This priest surely committed to his celibate there...
Cheap art will be just that. The true value lies in commitment and hard work. This is just a tool and without a creative mind operating it the results will hold no magic. Did photography kill painting? I think both are doing and developing rather well.
Eva Seyeux talked in short about the epic animations she made for the massive creatures from Total War: Warhammer II.
Heya! My name is Eva Seyeux, I’m from France where I studied animation in a VFX school called ESMA. I joined the game industry when I started working at Creative Assembly on the Total War: Warhammer II project.
Before animating, it’s important to know more about the character and its lore. What is it known for in the Warhammer universe? What is this creature background? What are its special abilities? And so on.
Once we have all the research done, it’s time to go online and find ideas: no animation without references! I look at real life animal footage, movies, documentaries, and games. For this, I usually use YouTube, Vimeo, and Rhinohouse. Having some friends and colleagues who also have game-related interests is always useful as they can suggest places of inspirations.
Further Character Investigation
After gathering all sorts of references, there are a few more questions I like to ask myself before I start animating: How would I expect the character to act if it had a mind of its own? What would I like to see them do in the game? What would make the player enjoy this character? How would it move according to his specificities (a wheel, blades, lots of arms, etc.)?
It’s also important to keep in mind that all the animations have a purpose. They have to work nicely in the game and be respectful of the character’s personality. Therefore, each creature is a different challenge and requires its own different research. For example, for The Rise of the Tomb Kings, the whole animation team decided to animate the creatures as if they were statues. Despite the Warsphinx and the Necrosphinx being statues they also had to move uniquely. The first had to be a kind of giant cat and the second one more like a heartless beast. The Hell Pit Abomination is also a good example. This character has 4 arms, 8 legs, a wheel and who knows how many heads. In order to animate it as best as possible, I went through a lot of videos with rats and even some injured animals. I also looked at different monsters from movies and games. Everything helped.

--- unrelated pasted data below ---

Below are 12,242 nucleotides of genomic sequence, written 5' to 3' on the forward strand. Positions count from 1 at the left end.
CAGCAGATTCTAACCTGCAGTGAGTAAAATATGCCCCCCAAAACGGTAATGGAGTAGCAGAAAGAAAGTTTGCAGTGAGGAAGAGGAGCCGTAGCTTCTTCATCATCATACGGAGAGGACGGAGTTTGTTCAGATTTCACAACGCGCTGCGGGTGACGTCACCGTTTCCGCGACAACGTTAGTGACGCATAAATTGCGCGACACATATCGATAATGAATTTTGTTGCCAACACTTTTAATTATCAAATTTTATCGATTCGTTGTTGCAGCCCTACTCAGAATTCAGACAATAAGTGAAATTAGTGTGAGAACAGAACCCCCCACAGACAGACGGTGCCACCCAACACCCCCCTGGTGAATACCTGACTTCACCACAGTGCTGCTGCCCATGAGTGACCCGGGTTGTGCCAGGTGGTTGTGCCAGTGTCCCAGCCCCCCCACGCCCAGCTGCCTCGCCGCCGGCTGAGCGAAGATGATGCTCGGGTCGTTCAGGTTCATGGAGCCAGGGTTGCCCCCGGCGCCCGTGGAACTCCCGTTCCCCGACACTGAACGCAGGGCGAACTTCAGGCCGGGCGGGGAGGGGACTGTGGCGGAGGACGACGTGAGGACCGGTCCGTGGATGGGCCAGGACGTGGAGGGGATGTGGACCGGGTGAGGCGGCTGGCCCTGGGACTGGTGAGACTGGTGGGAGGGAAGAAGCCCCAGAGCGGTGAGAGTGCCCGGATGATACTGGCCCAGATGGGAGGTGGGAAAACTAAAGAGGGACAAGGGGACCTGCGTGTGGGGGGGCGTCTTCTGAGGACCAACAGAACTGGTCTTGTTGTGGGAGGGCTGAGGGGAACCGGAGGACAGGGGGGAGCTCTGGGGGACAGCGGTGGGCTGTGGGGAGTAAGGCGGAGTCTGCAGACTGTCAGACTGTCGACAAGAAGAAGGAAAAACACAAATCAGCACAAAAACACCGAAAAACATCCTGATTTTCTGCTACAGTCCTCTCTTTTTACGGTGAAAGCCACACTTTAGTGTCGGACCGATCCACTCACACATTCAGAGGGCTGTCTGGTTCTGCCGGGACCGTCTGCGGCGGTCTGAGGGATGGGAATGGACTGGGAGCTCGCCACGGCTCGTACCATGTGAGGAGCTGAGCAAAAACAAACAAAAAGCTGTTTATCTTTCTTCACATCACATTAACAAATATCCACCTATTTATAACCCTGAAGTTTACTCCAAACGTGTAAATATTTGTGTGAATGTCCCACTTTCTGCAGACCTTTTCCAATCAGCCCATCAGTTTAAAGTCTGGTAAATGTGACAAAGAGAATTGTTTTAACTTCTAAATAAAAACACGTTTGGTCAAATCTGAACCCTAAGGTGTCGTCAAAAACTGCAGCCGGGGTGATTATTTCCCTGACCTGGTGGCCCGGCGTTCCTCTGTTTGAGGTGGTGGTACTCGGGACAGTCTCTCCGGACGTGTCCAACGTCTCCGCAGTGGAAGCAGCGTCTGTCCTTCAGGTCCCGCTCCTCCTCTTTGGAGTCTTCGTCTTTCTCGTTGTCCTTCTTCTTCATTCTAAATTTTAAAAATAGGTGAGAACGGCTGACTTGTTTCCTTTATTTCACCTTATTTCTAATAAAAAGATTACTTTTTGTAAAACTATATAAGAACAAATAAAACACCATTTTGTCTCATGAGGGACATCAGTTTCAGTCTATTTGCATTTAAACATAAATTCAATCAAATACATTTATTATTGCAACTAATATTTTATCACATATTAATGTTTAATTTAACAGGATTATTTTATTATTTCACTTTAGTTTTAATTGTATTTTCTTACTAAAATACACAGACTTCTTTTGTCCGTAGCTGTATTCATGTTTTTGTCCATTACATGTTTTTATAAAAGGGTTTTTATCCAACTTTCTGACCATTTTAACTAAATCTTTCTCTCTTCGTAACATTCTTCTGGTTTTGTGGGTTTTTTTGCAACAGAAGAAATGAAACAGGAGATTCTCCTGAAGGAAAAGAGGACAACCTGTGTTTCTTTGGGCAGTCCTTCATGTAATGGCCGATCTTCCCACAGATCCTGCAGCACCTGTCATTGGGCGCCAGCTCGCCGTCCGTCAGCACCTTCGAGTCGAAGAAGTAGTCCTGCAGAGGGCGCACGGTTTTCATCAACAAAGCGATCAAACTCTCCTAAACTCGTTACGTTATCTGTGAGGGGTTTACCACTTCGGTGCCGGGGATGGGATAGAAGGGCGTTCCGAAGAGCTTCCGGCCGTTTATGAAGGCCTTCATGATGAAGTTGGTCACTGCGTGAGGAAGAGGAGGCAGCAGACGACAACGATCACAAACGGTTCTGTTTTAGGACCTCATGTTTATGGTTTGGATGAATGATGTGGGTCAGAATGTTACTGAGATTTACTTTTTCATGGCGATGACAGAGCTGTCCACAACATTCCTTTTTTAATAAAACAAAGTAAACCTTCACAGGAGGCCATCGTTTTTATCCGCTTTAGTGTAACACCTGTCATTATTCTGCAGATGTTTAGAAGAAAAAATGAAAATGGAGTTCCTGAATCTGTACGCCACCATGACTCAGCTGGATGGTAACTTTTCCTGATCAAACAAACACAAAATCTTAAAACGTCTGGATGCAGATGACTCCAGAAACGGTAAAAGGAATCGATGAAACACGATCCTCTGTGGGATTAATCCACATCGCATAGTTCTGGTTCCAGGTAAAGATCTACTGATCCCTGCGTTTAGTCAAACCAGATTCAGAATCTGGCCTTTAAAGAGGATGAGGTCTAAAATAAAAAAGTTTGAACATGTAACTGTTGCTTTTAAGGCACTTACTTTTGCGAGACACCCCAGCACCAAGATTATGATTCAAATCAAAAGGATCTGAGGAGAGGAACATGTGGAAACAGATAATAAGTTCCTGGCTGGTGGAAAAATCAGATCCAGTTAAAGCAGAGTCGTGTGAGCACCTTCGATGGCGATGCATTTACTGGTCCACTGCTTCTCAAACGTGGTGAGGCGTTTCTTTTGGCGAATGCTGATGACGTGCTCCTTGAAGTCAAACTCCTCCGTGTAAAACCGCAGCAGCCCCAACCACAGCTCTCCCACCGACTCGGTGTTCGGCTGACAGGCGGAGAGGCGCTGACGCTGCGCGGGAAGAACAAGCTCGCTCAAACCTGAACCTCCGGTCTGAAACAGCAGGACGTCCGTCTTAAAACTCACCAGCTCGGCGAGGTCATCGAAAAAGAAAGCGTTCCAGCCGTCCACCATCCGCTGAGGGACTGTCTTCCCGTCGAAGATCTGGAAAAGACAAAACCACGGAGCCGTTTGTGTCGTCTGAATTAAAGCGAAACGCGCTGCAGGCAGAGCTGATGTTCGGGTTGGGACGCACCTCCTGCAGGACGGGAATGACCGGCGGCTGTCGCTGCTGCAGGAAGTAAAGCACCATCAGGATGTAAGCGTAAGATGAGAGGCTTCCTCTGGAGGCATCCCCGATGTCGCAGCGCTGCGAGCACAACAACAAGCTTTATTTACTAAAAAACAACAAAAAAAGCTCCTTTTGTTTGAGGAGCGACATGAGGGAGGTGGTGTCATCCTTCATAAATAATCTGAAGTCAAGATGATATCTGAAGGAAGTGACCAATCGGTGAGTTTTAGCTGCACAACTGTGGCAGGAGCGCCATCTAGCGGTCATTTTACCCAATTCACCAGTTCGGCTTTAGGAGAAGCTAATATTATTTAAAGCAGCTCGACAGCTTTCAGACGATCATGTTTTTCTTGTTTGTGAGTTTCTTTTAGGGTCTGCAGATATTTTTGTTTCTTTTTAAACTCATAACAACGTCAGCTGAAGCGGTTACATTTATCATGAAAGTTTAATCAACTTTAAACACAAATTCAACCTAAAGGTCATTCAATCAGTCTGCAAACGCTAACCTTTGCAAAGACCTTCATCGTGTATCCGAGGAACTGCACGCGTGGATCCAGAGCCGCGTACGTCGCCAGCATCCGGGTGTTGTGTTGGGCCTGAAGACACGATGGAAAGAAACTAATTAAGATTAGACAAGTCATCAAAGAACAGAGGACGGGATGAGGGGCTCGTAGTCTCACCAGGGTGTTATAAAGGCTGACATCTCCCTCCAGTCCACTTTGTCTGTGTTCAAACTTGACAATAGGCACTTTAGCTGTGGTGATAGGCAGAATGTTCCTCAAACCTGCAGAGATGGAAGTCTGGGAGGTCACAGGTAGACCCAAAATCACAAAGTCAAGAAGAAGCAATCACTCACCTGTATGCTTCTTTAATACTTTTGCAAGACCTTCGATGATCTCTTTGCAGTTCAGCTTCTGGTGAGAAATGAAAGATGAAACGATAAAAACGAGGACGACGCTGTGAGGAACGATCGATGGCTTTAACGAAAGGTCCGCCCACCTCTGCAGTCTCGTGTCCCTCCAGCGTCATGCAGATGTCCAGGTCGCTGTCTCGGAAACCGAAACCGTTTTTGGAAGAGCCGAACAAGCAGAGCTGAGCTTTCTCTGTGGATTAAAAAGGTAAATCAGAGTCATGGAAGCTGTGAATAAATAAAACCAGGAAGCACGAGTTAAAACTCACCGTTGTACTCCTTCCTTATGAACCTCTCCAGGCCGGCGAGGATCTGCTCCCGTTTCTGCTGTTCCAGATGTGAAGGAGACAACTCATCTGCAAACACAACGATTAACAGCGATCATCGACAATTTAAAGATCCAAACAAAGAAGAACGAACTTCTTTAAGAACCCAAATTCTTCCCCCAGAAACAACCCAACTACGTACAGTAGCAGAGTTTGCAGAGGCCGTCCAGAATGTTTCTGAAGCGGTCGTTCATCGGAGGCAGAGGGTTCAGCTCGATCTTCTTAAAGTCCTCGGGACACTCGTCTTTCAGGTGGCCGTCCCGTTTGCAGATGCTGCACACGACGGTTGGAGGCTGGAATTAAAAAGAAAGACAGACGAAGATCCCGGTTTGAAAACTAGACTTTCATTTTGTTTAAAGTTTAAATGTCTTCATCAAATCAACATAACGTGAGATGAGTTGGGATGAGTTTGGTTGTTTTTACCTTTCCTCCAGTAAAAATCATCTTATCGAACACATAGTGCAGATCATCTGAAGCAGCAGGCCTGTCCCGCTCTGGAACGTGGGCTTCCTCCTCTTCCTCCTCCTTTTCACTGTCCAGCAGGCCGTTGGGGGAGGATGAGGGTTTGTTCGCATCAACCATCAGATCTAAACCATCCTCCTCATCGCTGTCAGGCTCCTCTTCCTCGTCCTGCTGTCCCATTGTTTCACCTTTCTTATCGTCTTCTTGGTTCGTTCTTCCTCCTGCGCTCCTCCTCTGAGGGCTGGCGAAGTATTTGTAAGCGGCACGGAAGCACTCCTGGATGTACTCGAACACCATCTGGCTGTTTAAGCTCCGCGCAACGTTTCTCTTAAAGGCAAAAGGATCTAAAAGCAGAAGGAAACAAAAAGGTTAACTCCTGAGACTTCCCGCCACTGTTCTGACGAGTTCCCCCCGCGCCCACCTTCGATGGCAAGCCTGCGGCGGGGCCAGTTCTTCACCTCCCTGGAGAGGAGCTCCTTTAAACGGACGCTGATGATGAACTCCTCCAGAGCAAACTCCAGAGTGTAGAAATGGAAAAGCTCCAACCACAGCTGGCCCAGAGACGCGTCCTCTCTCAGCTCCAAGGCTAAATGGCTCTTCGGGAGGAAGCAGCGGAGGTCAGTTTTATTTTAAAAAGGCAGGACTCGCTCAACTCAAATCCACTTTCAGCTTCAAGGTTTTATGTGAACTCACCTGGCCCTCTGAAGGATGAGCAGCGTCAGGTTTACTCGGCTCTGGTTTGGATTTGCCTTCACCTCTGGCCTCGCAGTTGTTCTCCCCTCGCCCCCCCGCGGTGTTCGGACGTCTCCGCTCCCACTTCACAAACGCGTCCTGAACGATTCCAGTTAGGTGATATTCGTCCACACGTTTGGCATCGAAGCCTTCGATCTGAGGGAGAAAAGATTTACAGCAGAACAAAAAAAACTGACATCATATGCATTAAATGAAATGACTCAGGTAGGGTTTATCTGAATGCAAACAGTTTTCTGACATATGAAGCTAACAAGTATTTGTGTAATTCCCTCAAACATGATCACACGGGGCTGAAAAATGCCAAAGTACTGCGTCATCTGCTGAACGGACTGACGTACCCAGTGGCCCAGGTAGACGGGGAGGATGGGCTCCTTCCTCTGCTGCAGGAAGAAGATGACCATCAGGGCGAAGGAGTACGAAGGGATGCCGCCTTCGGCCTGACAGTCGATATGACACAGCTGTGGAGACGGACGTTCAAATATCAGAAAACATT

Character Animation Tricks
The first thing that I learned, is that a good staging is essential. Those creatures are massive and full of details. It’s so easy to get lost and end up with a messy animation. It’s very important to keep in mind which action is the main one and make it clear for the player. For example, the Hell Pit Abomination has many arms and the action needs to be understandable. So, one arm is doing the main action, then it is passed to another one, and another, etc. But not all at the same time. In a way, it’s interesting to learn how to control the eyes of the players to make sure they are looking at the good thing at the right moment.
In addition, with Total War, we also must keep in mind that the gamer is also going to play from above the battlefield. Therefore, the animation needs to be readable from any point of view. In this regard, silhouettes and timing are fundamentally important. This means some very big anticipations holding certain poses and snapping to other poses quickly. All the above also helps a lot to sell weight and strength in the movement.
Finally, to give a bit more life to my animations I also animated the camera to emphasize the movements and the impacts.
In Total War: Warhammer, we have some additional controllers to fake the fat/muscles movements. We can sell the weight of a creature by animating some shaking going through its body when impacting the floor, for example. We can also play with the knees. When a character put its foot down, the knee is going in then out then in again. This sort of details can add a lot of life to the creature!
My biggest challenge is to try and make those creatures seem alive and avoid having them move unnaturally like 3D puppets.
I think what helps me the most is to show their flaws, so I add secondary actions like some struggles or hesitations here and there that can really help bring life to my creatures. They are not perfect digital robots, they are creatures! For instance, imagine the Hell Pit Abomination suffering because of a mutated broken body. It changes the way it would breathe, move, attack, etc.
Advice for Learners
Obviously, I would definitely recommend the book The Animator Survival Kit by Richard Williams. Every animator should read it.
Additionally, there are also hundreds of tutorials online we can learn from. I especially like the Animation Mentor blog, Spungella, and the Polycount forum. The latter is a nice place to receive feedback. I also love going around some animators’ channels on Vimeo to see what people are working on. It’s truly inspiring!
Finally, the best piece of advice I could give to the beginners is to start animating now! Practice a lot and enjoy the process! Ask for plenty of feedback as well, it’s the best way to learn!